>>If someone asks you to place hives on their land (like a home apiary) how many hives would you have to place to make it worth the trips?<<

    I like 25, and pay a case of quarts to most. One farmer and his brother "don't want no honey" so they each get a 30 pack of Genney. Ugh.

  11. #11

    Default

    --------------------------------------------------------------------------------
    Well I am not full time yet but I will tell you how I do things. I am running 400 + hives, working full time, and spending time with my wife and kids. Dylan is 18 months, Isabell is 6months.

    I don't think that getting into commercial beekeeping would be hard if you are willing to work alot. I don't think you need to change your practices just learn how to do everything faster and right the first time.

    Good help for managing large numbers is nice but 1,000 hives could be handled by 1 person if you are a worker.

    Pollination is playing a little bit in the operation this year, about a fourth. Hoping to send the bees to california this year but will wait and see.

    I don't overwinter nucs. They are usually combined with weaker hives in the fall.

    I am make splits with boughten queens in the early spring. Then use cells through summer. A new queen will outperfom an older queen. I requeen everything unless they are potential breeders.

    I monitor for mites when I can, I don't do a sticky board. I do like looking in drone brood. I treat everything unless there are qualities that I like in one hive and it is a possible breeder.

    I visit each hive roughly every 3 weeks depending on weather and such. I do work in the rain when I have too. I do complete inspections twice a year. Once in the spring and once in the fall before the queen shuts down. What I mean buy complete is looking at one our two frames and checking for pattern, disease etc etc.. Generally if you have had bees for awhile you can usually tell how the bees our when you open the lid. They way they sound, move and things look can tell you if you need to look further.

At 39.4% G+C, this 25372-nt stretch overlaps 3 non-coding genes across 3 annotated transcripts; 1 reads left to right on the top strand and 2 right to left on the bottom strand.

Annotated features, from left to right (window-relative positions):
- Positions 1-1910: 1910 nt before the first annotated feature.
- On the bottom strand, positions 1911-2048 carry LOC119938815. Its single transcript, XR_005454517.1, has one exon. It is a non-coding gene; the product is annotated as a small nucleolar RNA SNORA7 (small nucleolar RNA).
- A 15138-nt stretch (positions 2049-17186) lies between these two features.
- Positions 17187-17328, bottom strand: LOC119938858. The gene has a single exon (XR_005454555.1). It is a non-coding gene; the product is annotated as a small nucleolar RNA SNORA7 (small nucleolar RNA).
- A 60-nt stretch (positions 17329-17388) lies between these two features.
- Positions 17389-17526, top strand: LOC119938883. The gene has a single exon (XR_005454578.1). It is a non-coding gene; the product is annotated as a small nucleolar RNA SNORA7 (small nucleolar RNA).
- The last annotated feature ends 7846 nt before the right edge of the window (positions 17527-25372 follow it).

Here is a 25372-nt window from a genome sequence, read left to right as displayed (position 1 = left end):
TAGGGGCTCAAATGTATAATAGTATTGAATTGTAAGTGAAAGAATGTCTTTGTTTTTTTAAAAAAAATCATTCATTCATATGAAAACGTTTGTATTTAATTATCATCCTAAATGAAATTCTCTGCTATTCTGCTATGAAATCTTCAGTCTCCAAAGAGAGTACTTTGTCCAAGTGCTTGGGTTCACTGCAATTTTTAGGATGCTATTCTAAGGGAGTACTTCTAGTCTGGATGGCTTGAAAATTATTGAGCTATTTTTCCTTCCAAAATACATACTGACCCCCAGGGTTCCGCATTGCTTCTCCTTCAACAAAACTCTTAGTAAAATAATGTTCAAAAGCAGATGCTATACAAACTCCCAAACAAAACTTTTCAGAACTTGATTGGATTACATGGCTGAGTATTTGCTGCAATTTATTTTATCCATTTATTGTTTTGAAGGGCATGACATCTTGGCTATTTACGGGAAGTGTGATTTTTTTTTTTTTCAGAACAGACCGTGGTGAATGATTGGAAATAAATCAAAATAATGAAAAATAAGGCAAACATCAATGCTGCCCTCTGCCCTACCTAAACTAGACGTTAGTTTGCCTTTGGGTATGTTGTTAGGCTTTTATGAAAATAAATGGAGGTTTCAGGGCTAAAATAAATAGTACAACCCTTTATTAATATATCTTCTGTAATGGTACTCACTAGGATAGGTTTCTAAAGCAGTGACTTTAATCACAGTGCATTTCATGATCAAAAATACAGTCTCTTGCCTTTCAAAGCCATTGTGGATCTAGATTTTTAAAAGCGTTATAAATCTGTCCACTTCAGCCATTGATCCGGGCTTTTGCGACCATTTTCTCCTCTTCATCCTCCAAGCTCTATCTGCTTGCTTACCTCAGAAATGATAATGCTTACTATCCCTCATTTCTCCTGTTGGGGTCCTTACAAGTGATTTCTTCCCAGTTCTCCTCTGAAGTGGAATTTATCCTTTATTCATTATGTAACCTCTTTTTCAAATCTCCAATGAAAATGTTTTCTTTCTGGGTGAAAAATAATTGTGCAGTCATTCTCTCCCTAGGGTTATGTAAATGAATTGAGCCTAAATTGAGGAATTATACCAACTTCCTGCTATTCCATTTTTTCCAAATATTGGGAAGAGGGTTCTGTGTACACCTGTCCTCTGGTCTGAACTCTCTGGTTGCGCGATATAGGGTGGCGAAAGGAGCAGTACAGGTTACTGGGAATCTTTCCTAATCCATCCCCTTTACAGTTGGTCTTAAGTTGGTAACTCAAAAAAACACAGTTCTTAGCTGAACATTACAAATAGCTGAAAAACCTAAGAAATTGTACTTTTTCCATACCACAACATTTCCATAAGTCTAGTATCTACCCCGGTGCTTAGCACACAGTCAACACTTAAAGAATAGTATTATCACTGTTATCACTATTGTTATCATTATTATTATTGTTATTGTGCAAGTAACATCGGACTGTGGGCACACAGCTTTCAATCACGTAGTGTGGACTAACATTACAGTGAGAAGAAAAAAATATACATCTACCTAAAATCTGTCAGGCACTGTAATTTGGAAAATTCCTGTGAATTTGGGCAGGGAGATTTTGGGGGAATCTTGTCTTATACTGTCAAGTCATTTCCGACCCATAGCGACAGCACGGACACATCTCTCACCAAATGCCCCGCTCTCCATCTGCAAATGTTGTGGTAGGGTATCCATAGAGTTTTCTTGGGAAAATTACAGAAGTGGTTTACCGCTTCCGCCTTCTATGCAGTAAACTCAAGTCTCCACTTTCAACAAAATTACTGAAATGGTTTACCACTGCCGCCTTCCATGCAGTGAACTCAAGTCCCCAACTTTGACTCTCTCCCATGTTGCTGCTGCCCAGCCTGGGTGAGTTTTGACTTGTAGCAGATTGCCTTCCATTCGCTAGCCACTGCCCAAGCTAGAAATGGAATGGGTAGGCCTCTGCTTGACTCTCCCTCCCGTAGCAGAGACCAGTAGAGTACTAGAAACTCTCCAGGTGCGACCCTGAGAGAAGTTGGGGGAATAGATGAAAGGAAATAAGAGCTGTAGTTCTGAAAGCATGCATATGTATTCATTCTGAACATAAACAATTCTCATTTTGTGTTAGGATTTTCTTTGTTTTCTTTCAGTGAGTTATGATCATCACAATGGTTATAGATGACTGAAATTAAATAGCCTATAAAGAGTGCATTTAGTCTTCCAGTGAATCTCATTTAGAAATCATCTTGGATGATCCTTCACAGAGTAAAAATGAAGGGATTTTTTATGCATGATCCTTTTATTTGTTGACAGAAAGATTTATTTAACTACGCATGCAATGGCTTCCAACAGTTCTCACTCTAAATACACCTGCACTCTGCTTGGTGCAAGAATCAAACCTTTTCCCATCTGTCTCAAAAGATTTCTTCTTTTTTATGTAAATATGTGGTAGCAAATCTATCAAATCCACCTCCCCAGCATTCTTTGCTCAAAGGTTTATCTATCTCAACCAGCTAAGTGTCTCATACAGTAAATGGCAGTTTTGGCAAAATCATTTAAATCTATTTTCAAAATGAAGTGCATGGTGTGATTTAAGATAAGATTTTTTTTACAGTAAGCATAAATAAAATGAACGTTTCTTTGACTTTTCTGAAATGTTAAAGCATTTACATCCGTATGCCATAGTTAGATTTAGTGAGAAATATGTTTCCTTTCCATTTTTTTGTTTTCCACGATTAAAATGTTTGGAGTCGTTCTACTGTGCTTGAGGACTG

Honey is the main part of my operation, I also do pollination, sell queens and cells and nucs.

    Other hive products I don't mess with altough will start collecting pollen and proplis soon.

    Yes I raise and sell queens.

    When we place hives on others land we place 16 -24. I prefer 24 but this year I do have some with 16. 4 hives to the pallet. I am mostly palletized.

    You are within 100 miles of 3 commercial beekeepers. Get ahold of them and take the time to check out there operations. Better yet work with them for a day or two. They would be more than willing for free labor.
    Last edited by greenbeekeeping; 07-01-2008 at 08:30 PM. Reason: adding
    Columbia City, Indiana

  12. #12
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    Thank you for the answers guys. I'm glad to have commercial guys that are willing to answer questions.

    As for working with a commercial beek, I'll check into that. I know of two commercial guys in Indiana.

  13. #13
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    Nov 2007
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    Kerikeri, New Zealand
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    We run a few thousand hives (nonpalletized) and ~400 mating nucs. The main focus of what we do is kiwifruit pollination, with both gold and green flowerings most hives do 2 pollinations in the spring (all <30km from our base), a few hundred go to avocados. Some hives do no pollination and just produce honey. Nucs are split into a 3 week rotation, yielding ~100 queens a week. In our spring, queens are used for patching, splitting to recover winter losses, and requeening swarmed hives and the rest are sold locally. In the Autumn we use a few queens to patch, but most go to the N Hem spring. The only hive product we collect is propolis ($8-10/hive per year) - it adds up over 1000s of hives and takes very little time to collect. I would break down revenue roughly as: 45% pollination, 35% honey, 10% queens, 10%misc (propolis, hives, hiveware). Honey is the most variable over the years so it's nice to have the pollination contracts as guaranteed income or stability.

    As far as hive mgt. goes, each hive gets atleast 2 full inspections per season, one in the spring once buildup is underway, and again in the late summer early autumn prior to removing honey to avoid spreading disease in the extraction room. Hives get a 3rd inspection if they are split. An inspection consists of 3-4 brood frame check for AFB-- every frame checked in sites with previous AFB incidence. We are fortunate in NZ to be relatively "clean" in beek terms-- AFB is the primary concern, and any infected hives are destroyed within 24 hrs (illegal to attempt treatment here). Varroa is the other major thing we deal with. We treat all hives twice a year (early spring- presupering, and autumn-postharvest). Varroa monitoring is usually qualitative-- we occasionaly use sticky boards for govt. req'd monitoring.

    It becomes pretty easy to tell something isnt right when you open a colony, and further investigation is done as needed, but most robust colonies only get a cursory look aside from the formal brood inspections. In the spring it can be worthwhile taking the time to rebuild a weak colony into something that will produce for the season, in the autumn we generally foldup weaker hives rather than spending too much time repairing. It's much easier to split them back down in the spring when bees, brood, queens, pollen, nectar, are all in abundance rather than try to nurse weak colonies through the winter.